This week sees MPs (well those who can be bothered to turn up on a Friday) debate the idea of the UK moving to “Berlin Time”. Tory MP Rebecca Harris will be introducing a private members bill which is aimed at moving the UK permanently one hour ahead i.e. on the same time zone as most of continental Europe. This could, according to each side of the argument, either provide the UK, particularly the south east, with lighter, safer more enjoyable evenings, or plunge Scotland and all points west into a spiral of gloom and depression as mornings stay darker for longer.
Berlin of course is the capital city of the country which is currently Europe’s strongest economy. News emerged last week that German economic confidence has reached the highest levels since records began post unification in 1990. Indeed Germany’s economics minister Rainer Bruederle has gone on record as saying that “full employment will soon be possible”. This is a remarkable turnaround for an economy where unemployment has been stubbornly high for much of the past decade, and that fell off the end of a cliff at the end of 2008. Much of Germany’s current economic success is attributed to strong export performance, although domestic demand has also played its part.
The German economy has always run on a strange mixture of entrepreneurship and regulation. The typically family run “mittelstand” companies, enterprising SME businesses which focus on innovative and exportable products based on a strong commitment to research and development and long term planning, sit alongside some of the most fearsome employment protection systems in the world. And yet at the moment it seems to be working extremely well.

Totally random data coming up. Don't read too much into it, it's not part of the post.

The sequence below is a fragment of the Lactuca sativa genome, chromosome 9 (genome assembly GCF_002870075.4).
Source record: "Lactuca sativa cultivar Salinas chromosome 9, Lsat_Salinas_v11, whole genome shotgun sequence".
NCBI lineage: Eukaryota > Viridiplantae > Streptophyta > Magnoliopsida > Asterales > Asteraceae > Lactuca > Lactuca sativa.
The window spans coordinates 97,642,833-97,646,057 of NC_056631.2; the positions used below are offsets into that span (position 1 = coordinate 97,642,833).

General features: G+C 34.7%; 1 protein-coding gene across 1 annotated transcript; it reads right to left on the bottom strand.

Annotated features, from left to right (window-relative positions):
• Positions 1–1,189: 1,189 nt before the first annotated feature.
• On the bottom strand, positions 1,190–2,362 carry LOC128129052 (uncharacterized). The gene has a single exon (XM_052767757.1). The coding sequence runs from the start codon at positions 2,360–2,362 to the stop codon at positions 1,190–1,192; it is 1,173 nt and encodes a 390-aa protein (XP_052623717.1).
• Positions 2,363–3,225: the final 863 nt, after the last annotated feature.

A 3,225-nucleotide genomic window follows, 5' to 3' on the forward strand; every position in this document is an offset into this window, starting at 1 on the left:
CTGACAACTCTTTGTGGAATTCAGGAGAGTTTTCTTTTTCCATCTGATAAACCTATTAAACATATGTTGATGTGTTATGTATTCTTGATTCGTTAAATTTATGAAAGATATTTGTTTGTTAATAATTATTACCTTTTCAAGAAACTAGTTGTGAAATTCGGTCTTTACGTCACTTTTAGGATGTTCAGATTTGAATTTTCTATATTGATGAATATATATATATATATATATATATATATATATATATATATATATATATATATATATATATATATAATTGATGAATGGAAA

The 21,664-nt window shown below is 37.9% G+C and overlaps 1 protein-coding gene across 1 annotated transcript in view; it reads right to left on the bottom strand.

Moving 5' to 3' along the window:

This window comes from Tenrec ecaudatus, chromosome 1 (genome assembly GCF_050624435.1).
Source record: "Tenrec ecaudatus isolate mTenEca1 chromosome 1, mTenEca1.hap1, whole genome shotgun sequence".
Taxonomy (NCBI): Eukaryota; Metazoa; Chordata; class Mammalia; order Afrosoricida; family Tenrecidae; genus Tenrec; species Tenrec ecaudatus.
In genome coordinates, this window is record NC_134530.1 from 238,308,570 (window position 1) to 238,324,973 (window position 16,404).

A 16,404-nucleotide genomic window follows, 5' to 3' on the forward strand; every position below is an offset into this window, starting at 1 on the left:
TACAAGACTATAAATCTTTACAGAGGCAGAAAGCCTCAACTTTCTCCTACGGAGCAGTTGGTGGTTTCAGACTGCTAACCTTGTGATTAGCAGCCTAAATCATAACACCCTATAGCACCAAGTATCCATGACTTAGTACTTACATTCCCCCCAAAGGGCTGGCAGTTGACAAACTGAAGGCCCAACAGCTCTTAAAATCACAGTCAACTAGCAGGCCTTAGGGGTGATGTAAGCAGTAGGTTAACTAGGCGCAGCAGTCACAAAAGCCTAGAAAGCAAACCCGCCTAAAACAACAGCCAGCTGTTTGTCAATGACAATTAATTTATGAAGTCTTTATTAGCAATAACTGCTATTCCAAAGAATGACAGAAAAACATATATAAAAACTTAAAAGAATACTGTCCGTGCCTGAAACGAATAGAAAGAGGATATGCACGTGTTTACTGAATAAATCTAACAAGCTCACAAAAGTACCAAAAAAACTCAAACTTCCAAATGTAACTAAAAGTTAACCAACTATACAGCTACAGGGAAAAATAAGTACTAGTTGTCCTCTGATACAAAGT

The situation in Germany is not perfect, and clouds exist in terms of the euro crises, public spending cuts and domestic banking risks. It would also help if they were to borrow and spend more as consumers. However, as the UK looks to rebalance itself as an economy which is weighted towards export and investment, rather that the consumption and borrowing model that we have grown used to, marrying Germany’s longer term approach to developing and making high value products that people want with the UK’s strengths of flexibility and dynamism looks like a winning combination.
Something to consider maybe as we prepare for our usual pre Christmas splurge prior to embarking on an uncertain 2011? We don’t have to be on the same time zone…..